Not Food Motivated?

Food rewards are a very powerful tool for changing behavior. They are generally very easy to use, as well. Pairing something a dog doesn’t like with a tasty treat can change their feelings. Rewarding a behavior with a bit of food will encourage them to repeat that behavior. Food is easy to use for training because it can be given in small amounts, at specific moments. You can learn more about why I train with food HERE.

“But, my dog isn’t food motivated!” 

It’s a common frustration: the dog that refuses the treat, especially in the face of a behavior challenge. And it’s true that some dogs take more consideration, when using food rewards, than others. BUT, food is necessary for life! Dogs don’t need to learn that it is rewarding to eat; that knowledge comes pre-installed at birth. Your dog can be motivated by treats, as long as we use them the right way.

Tan dog walking next to person, not wearing a leash and getting a treat from their hand.

“They Really Don’t Want Food” – Medical Concerns

If your dog really doesn’t want food, has a variable or low appetite for many things, or seems “moody” about food, that is a big sign that there is something physically wrong with them. Not being food motivated by anything, under normal, at-home circumstances, is not species typical. 

This is especially true if your dog has other symptoms like vomiting, soft stool/diarrhea, or hard stool/constipation. Even if these things are “normal” for your dog, happen frequently, or come and go, these are signs of a medical issue. And if your dog has a sudden change in appetite/food motivation, they need a vet visit ASAP.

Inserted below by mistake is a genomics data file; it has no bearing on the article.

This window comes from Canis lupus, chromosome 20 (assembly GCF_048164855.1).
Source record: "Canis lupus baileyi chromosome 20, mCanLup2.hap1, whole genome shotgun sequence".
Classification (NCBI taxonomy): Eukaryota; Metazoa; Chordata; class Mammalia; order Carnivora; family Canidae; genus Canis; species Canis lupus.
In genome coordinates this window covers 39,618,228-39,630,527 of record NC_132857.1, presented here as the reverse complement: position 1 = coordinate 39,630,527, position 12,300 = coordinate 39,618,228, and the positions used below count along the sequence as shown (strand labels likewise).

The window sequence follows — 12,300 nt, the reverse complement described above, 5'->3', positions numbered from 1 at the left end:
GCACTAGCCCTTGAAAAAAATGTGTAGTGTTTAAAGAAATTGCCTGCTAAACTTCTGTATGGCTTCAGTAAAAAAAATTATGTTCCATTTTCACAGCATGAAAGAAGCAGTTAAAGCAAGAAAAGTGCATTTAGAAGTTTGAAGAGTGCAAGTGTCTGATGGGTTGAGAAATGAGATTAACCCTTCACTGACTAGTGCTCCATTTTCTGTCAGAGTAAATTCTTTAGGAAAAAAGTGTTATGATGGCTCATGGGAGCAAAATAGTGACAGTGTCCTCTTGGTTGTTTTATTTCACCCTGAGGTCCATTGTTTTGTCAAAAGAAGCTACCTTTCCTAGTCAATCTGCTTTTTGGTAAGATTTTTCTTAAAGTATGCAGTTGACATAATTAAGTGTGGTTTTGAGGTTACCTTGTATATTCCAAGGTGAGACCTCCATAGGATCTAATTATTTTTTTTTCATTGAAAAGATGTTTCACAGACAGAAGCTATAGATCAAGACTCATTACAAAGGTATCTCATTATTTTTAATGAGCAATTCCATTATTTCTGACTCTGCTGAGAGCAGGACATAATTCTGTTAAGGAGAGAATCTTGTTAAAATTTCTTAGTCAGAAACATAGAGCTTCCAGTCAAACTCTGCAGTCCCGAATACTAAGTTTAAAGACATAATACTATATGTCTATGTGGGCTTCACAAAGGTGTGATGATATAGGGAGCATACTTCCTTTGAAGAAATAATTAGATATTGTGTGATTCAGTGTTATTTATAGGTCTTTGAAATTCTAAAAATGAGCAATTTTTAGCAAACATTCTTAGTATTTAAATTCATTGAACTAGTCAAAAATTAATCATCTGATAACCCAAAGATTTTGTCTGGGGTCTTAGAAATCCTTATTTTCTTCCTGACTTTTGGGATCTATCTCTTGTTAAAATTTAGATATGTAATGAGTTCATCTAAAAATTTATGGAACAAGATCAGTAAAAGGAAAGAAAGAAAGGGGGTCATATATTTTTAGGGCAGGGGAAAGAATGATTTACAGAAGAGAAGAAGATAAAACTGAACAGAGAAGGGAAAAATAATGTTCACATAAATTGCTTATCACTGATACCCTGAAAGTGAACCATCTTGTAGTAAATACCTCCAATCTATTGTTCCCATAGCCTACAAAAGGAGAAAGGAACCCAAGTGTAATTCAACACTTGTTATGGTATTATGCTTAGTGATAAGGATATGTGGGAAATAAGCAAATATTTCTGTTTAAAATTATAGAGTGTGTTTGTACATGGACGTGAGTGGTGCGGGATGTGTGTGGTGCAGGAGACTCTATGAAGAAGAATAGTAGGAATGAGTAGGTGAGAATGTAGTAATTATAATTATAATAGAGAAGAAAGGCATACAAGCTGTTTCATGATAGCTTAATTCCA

Medical concerns that lead to low food motivation are rarely quick and easy to diagnose and address, but it is important to your dog’s welfare, and behavior, to do so.

“They Won’t Eat When [Fill in the Blank]” – Stress and Distractions

After medical issues, the most common reason that treats “don’t work” is that the conditions are too stressful or too distracting. Dogs that are fearful, anxious, or stressed about a situation are going to be less likely to take food. They are in “fight or flight” mode, rather than “rest and digest” mode. Their bodies tell them “this isn’t the time for a snack!”

Or maybe your dog is in a great mood but they have competing motivations. Food could be great, but there are also great smells to sniff, friends to make, or freedom to be had. 

Food can be useful for both stressful and distracting situations, but you can’t start there. New skills and behavior patterns need to be developed in easier contexts first, if they are going to “break through” in the challenging moments. This is absolutely achievable!

If your dog is distracted, but not stressed (check their body language), look for ways to practice their skills in gradually increasing distractions. If they stop wanting the treats, make it easier by moving further from the distraction or finding a less-distracting environment. It isn’t always obvious how to do this so consider getting support from a certified professional.

If your dog is stressed/fearful/anxious or displaying aggressive behaviors, seek out a certified professional to guide you from the start. 

“Treats Stopped Working” – Good Intentions Gone Wrong